Painsmith Landlord and Tenant Blog

A practitioners landlord and tenant law blog from PainSmith Solicitors

Consultation process…

The Leasehold Valuation Tribunal (the LVT) in Southall Court v Tiwari reduced a landlord’s claim for service charge contributions from 48 leaseholders from £2,053.42 to £482.50 per flat. The Landlord was granted permission to appeal to the Upper Tribunal.

The landlord had fulfilled its obligations under Section 20 of the Landlord and Tenant Act 1985, the leaseholders’ however failed to comment in response to the consultation process for substantial works to the roof. The leaseholders’ claimed that the reason for failing to reply was because it was obvious that the matter would be referred to the LVT. The reason for this we assume is because in the report it is stated that “Southall Court has probably been the subject of more applications to the Tribunal than any other property in the country”. On appeal the Upper Tribunal held that where the leaseholders have failed to comment then the landlord is entitled to assume that there are no objections to the works. This is the case even where it is obvious that the matter would be referred to the LVT. The Upper Tribunal held that it was the duty of the leaseholders’ to respond during the consultation process and that in this case where no comments were made the landlord had acted reasonably throughout.

At the LVT the landlord’s expert gave evidence and confirmed that there were no current leaks in the roof and that it could have staggered on for a few more years. The LVT inspected the property and agreed with the expert’s oral evidence. However the Upper Tribunal held that the landlord had a wide discretion as to the programme of works it adopted and applying that principal to this case came to the conclusion that the LVT was not entitled to find that the landlord’s works were unreasonable. This was especially so given the expert findings that the roof had only a further 12-18 months useful life.

The leaseholders’ attempted to argue that the existence of a sinking fund was irrelevant in this matter. However, the Upper Tribunal disagreed with this and dismissed the leaseholders’ attempt to argue that given the small sinking fund it was unreasonable to carry out the works. The Upper Tribunal found instead that the fund made very little difference between the reasonableness of a decision to re-cover the roof now or in 12-18 months time.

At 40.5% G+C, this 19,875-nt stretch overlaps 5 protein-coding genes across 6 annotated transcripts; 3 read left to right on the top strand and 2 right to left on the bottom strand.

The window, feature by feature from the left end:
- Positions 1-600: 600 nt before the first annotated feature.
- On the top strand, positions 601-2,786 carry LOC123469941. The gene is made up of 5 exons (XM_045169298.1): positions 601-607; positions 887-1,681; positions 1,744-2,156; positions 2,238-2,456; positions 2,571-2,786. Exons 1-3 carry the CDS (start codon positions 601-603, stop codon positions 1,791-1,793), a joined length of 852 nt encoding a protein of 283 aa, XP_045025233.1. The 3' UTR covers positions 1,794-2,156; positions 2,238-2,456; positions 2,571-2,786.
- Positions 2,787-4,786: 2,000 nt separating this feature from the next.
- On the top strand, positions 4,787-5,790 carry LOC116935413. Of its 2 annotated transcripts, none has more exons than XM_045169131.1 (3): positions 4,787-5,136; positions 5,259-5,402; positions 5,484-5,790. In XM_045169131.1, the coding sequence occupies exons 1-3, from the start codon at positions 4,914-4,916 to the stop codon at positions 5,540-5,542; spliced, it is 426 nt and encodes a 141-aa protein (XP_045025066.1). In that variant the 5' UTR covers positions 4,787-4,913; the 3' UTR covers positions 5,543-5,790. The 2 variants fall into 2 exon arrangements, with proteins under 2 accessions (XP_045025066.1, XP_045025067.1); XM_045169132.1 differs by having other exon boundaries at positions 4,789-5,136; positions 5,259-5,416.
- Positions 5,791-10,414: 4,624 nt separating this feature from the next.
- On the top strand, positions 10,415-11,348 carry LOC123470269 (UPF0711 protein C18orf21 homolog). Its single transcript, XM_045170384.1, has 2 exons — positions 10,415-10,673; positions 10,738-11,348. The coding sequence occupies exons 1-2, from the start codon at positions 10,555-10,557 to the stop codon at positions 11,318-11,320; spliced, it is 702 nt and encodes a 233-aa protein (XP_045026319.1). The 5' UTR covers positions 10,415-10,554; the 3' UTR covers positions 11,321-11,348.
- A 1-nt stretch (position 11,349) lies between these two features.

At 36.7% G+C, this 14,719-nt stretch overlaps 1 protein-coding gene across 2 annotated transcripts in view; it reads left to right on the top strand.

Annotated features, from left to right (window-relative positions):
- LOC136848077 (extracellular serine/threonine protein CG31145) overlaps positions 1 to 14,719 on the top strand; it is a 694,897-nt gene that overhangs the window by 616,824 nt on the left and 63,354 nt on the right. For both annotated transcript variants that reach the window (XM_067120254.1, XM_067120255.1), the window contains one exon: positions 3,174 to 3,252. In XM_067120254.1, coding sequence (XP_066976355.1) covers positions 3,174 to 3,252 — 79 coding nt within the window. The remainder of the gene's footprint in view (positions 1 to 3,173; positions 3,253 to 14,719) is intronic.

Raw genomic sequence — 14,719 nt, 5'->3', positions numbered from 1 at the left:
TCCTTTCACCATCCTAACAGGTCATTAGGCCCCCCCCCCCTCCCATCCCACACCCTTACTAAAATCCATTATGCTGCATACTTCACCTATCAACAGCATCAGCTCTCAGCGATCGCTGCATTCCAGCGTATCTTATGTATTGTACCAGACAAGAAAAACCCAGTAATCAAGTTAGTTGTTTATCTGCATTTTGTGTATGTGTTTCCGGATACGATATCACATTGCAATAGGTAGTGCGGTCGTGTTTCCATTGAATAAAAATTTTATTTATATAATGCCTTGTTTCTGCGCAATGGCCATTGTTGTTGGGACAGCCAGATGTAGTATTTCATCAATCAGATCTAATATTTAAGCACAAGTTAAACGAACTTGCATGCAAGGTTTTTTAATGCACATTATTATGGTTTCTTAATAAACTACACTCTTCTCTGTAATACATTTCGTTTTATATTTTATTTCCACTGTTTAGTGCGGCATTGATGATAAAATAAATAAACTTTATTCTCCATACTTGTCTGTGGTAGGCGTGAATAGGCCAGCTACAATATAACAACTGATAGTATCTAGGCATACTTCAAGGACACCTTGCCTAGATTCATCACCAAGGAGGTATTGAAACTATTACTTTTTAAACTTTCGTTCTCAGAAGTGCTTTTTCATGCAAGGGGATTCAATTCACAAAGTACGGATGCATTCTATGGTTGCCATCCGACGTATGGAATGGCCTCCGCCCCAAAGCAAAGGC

The landlords appeal was accordingly allowed and the leaseholders’ were ordered to pay £2,053.42 each.

We have had many agents undertaking block management contact us about the consultation process and we hope that this blog emphasises how important it is for agents to advise leaseholders’ to take part and comment in time.

Filed under: England & Wales, England only, , ,

Shareholders and Leaseholders- Different Obligations

In Morehead Mansions Ltd v Di Marco the Court of Appeal has held that there is a difference between a tenants obligation to pay service charges and an arrangment made by a shareholder to pay into a company fund by seperate agreement.

The Defendant in the case was a shareholder in a company which owned the lease of a series of flats. Simultaneously, the Defendant held one of those leases. The shareholders had agreed to pay into a new ‘recovery fund’ in two tranches in a sum which varied according to their respective shareholdings.

The Court held that the payment was not related to the Defendants role as a tenant and so was not governed by the limitations imposed by the Landlord & Tenant Act 1985. Equally, failure to make such a payment, as it was not a lease-related matter, was enforceable as a normal breach of contract and did not give rise to the normal forms of enforcement and recovery used by a landlord against a tenant such as forfeiture of the lease.

It is important therefore where a company is set up to run a block and is, in effect, owned by the block residents whether payments into that company are being levied by way of service charges, in which case all the normal requirements of consultation and the like must be carried through, or whether they are to be levied by way of contractual agreement with shareholders, avoiding consultation but giving up the more powerful enforcement options.

Filed under: Uncategorized, , ,

Categories

Enter your email address to subscribe to this blog and receive notifications of new posts by email.

Join 51 other followers

Have you tried the PainSmith toolbar?

Useful links and access to the PainSmith blog in a convenient toolbar within your web browser. Available from: painsmithlettingshelper.ourtoolbar.com/